This recent Spacing article by Geoff Turnbull and Laurence Holland makes a compelling case for “missing middle” type development along Toronto’s collector roads. The idea being that we are already focusing on (and have policies for) infill along our Avenues and within our single family neighborhoods, but we have yet to pay attention to the scale of street that sits somewhere in between the two. Streets such as Hallam that were once commercial spines, but lost their economic purpose for a variety of reasons.
Here’s a map, from the article, of Toronto’s collector roads:
There are almost 800 kilometers of collector roads in the city. As the name starts to imply, these streets are designed to collect vehicles and funnel them toward arterial roads and “Avenues.” But this scale difference changes things and creates a kind of in-between condition. They’re less desirable from a residential standpoint (because they’re not as quiet and secluded), but they’re also not designed to become strong retail/commercial streets (despite the odd retail remnant). In fact, retail is probably prohibited on most. Which is why I like the idea of thinking of these streets differently.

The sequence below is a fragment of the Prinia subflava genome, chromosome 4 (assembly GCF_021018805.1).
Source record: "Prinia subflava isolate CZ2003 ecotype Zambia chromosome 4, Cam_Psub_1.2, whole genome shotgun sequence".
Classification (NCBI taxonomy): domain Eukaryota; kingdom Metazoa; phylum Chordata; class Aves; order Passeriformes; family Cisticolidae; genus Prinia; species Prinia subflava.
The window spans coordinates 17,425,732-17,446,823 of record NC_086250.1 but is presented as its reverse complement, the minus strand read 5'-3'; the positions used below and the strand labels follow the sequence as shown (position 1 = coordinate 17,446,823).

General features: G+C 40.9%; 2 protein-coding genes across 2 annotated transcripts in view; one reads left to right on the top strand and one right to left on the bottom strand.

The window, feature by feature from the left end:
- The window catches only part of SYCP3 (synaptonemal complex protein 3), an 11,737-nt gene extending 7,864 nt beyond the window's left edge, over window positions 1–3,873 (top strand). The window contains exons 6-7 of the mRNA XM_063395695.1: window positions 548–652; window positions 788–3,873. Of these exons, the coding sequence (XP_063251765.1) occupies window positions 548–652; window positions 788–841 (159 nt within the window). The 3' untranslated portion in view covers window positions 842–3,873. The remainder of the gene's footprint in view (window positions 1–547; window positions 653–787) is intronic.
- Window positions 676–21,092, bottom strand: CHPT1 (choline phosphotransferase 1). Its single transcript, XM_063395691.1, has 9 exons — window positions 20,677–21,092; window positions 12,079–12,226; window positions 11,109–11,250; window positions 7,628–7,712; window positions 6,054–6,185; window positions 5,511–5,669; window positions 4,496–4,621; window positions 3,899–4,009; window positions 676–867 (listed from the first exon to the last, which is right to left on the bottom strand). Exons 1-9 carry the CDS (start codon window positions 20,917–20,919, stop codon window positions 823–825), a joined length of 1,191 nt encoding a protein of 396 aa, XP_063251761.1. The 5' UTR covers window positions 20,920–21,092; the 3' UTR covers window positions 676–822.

Of course, we have work to do in order to make this scale of development economically feasible, and the authors do acknowledge that. But the more we continue to talk about the future of our low-rise neighborhoods, the more that intensification starts to feel inevitable.